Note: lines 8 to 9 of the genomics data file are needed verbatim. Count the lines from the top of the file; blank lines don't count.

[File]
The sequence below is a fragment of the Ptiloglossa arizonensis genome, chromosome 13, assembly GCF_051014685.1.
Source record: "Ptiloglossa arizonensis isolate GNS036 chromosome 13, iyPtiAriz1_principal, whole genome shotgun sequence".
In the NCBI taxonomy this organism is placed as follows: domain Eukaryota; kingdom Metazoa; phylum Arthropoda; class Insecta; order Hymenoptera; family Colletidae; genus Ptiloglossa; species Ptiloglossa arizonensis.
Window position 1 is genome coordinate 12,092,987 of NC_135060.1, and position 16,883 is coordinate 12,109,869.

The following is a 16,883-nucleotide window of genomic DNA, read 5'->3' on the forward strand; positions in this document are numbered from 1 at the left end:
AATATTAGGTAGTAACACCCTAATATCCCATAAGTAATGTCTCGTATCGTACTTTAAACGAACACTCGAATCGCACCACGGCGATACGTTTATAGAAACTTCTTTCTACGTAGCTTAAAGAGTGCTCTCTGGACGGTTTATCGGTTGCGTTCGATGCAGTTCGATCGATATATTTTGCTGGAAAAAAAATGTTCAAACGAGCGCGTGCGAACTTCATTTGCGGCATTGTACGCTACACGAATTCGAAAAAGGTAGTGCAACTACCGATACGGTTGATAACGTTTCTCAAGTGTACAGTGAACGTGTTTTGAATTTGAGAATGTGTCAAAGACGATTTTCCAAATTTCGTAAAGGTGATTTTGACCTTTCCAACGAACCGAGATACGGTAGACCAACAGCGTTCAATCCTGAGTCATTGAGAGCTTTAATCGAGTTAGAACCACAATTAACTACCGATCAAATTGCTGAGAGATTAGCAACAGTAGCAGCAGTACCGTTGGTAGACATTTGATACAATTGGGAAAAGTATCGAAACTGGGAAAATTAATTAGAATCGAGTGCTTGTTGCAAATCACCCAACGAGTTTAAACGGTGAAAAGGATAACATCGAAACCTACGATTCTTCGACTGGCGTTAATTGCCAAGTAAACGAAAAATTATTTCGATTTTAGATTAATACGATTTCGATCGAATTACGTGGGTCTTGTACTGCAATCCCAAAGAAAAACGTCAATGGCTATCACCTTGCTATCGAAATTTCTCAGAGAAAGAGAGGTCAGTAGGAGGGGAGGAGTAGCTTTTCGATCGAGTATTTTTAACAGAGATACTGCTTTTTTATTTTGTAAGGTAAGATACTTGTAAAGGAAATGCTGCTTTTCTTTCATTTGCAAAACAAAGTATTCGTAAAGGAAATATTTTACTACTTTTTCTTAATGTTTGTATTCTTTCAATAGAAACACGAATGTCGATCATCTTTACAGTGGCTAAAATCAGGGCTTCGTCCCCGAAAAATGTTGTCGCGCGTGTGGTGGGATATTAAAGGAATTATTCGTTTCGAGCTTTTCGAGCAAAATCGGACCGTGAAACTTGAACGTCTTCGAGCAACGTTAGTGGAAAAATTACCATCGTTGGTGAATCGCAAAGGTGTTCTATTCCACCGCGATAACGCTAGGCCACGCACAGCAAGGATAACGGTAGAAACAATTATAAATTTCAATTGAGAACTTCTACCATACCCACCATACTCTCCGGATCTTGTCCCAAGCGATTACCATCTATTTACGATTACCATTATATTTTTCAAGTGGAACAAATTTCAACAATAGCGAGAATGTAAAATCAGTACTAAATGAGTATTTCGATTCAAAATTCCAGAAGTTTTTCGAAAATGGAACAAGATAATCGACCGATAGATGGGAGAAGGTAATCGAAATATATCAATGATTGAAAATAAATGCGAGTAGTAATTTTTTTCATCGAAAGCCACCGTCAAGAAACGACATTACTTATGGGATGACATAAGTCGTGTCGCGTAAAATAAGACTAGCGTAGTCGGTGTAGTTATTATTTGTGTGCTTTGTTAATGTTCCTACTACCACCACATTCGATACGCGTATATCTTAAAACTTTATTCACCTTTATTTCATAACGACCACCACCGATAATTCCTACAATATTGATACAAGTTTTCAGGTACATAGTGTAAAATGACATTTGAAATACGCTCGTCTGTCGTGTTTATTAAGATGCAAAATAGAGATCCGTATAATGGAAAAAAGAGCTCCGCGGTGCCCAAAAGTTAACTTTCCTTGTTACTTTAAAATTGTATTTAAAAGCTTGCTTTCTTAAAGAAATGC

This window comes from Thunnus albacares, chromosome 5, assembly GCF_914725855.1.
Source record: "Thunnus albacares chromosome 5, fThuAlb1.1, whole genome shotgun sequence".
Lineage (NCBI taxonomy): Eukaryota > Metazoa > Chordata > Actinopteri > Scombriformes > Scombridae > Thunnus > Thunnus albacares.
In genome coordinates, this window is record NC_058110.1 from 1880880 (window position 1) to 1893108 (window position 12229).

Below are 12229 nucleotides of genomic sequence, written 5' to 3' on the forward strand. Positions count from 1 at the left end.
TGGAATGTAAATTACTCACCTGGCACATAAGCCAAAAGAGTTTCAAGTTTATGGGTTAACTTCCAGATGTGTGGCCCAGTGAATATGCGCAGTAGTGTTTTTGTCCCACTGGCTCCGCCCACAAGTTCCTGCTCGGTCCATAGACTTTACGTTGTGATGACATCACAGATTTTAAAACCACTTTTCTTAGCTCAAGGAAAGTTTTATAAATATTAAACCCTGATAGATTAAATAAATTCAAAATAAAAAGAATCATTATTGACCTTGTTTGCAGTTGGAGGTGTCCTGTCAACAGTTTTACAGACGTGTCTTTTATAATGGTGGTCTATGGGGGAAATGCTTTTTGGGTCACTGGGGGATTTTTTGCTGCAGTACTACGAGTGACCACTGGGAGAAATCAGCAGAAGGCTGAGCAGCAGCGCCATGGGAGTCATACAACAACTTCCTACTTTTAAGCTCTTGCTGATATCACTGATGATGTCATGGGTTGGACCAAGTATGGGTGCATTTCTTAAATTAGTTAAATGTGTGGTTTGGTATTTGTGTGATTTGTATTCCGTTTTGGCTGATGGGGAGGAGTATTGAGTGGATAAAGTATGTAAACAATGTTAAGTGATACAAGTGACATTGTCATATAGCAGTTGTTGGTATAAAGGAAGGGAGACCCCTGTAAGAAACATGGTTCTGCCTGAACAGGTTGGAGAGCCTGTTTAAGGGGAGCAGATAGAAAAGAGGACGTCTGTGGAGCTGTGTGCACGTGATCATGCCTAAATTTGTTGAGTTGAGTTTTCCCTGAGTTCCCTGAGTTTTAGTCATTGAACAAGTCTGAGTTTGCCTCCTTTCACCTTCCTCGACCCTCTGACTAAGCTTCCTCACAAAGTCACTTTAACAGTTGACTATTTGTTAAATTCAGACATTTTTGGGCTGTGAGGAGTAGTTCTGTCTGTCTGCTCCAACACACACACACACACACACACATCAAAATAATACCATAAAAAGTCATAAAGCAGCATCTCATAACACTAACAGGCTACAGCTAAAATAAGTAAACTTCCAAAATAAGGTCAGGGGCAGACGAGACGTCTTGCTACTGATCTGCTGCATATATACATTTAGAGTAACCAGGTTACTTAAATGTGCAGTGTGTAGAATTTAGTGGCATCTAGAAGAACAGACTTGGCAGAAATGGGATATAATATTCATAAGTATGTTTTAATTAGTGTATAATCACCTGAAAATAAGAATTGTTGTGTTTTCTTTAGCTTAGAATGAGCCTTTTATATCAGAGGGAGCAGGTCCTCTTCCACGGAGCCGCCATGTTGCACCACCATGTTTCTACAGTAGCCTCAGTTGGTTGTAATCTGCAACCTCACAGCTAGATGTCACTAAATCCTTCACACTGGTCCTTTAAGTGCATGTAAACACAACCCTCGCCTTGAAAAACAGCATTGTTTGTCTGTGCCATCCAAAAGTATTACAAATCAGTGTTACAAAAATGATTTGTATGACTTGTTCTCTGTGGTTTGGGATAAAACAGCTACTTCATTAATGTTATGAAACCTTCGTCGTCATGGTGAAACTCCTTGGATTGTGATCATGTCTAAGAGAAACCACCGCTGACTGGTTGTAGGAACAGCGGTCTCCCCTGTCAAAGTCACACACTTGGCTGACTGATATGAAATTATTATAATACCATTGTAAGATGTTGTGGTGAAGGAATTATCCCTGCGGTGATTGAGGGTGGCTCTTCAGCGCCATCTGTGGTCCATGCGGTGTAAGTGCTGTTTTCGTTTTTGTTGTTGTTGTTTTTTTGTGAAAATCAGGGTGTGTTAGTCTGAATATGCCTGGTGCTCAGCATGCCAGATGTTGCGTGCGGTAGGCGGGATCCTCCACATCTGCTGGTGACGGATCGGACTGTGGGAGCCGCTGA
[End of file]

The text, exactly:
Source record: "Thunnus albacares chromosome 5, fThuAlb1.1, whole genome shotgun sequence".
Lineage (NCBI taxonomy): Eukaryota > Metazoa > Chordata > Actinopteri > Scombriformes > Scombridae > Thunnus > Thunnus albacares.